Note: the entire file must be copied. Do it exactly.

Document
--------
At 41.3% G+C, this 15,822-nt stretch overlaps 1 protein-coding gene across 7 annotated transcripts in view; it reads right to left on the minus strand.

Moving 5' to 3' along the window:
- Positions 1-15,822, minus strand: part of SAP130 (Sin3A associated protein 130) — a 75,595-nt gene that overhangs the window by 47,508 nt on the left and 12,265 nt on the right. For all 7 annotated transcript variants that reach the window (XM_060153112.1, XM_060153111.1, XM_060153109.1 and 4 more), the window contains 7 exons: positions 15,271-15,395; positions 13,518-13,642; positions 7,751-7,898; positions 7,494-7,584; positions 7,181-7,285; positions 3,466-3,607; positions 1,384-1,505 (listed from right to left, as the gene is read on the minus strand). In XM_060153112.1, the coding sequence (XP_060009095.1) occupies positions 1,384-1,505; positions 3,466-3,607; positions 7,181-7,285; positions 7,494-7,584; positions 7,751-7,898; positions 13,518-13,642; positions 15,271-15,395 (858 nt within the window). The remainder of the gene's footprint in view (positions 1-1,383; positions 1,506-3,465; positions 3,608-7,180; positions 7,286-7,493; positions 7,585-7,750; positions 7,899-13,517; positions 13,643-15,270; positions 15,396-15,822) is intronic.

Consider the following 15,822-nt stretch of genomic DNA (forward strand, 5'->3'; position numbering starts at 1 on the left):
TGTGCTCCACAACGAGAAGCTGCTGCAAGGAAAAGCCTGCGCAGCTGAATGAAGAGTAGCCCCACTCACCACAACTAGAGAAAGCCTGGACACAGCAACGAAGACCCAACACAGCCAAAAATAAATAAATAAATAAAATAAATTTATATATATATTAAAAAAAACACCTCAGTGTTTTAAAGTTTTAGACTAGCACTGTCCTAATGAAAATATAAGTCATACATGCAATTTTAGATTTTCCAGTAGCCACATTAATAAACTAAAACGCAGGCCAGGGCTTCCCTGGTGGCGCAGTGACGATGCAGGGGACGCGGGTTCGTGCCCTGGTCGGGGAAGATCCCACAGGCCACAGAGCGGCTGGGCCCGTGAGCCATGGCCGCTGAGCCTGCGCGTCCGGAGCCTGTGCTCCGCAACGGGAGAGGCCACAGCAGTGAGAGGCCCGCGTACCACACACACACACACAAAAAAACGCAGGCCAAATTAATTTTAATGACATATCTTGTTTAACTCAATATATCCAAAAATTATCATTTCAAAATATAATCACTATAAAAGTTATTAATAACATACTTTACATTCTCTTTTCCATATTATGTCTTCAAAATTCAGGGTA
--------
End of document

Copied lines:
At 41.3% G+C, this 15,822-nt stretch overlaps 1 protein-coding gene across 7 annotated transcripts in view; it reads right to left on the minus strand.

Moving 5' to 3' along the window:
- Positions 1-15,822, minus strand: part of SAP130 (Sin3A associated protein 130) — a 75,595-nt gene that overhangs the window by 47,508 nt on the left and 12,265 nt on the right. For all 7 annotated transcript variants that reach the window (XM_060153112.1, XM_060153111.1, XM_060153109.1 and 4 more), the window contains 7 exons: positions 15,271-15,395; positions 13,518-13,642; positions 7,751-7,898; positions 7,494-7,584; positions 7,181-7,285; positions 3,466-3,607; positions 1,384-1,505 (listed from right to left, as the gene is read on the minus strand). In XM_060153112.1, the coding sequence (XP_060009095.1) occupies positions 1,384-1,505; positions 3,466-3,607; positions 7,181-7,285; positions 7,494-7,584; positions 7,751-7,898; positions 13,518-13,642; positions 15,271-15,395 (858 nt within the window). The remainder of the gene's footprint in view (positions 1-1,383; positions 1,506-3,465; positions 3,608-7,180; positions 7,286-7,493; positions 7,585-7,750; positions 7,899-13,517; positions 13,643-15,270; positions 15,396-15,822) is intronic.

Consider the following 15,822-nt stretch of genomic DNA (forward strand, 5'->3'; position numbering starts at 1 on the left):
TGTGCTCCACAACGAGAAGCTGCTGCAAGGAAAAGCCTGCGCAGCTGAATGAAGAGTAGCCCCACTCACCACAACTAGAGAAAGCCTGGACACAGCAACGAAGACCCAACACAGCCAAAAATAAATAAATAAATAAAATAAATTTATATATATATTAAAAAAAACACCTCAGTGTTTTAAAGTTTTAGACTAGCACTGTCCTAATGAAAATATAAGTCATACATGCAATTTTAGATTTTCCAGTAGCCACATTAATAAACTAAAACGCAGGCCAGGGCTTCCCTGGTGGCGCAGTGACGATGCAGGGGACGCGGGTTCGTGCCCTGGTCGGGGAAGATCCCACAGGCCACAGAGCGGCTGGGCCCGTGAGCCATGGCCGCTGAGCCTGCGCGTCCGGAGCCTGTGCTCCGCAACGGGAGAGGCCACAGCAGTGAGAGGCCCGCGTACCACACACACACACACAAAAAAACGCAGGCCAAATTAATTTTAATGACATATCTTGTTTAACTCAATATATCCAAAAATTATCATTTCAAAATATAATCACTATAAAAGTTATTAATAACATACTTTACATTCTCTTTTCCATATTATGTCTTCAAAATTCAGGGTA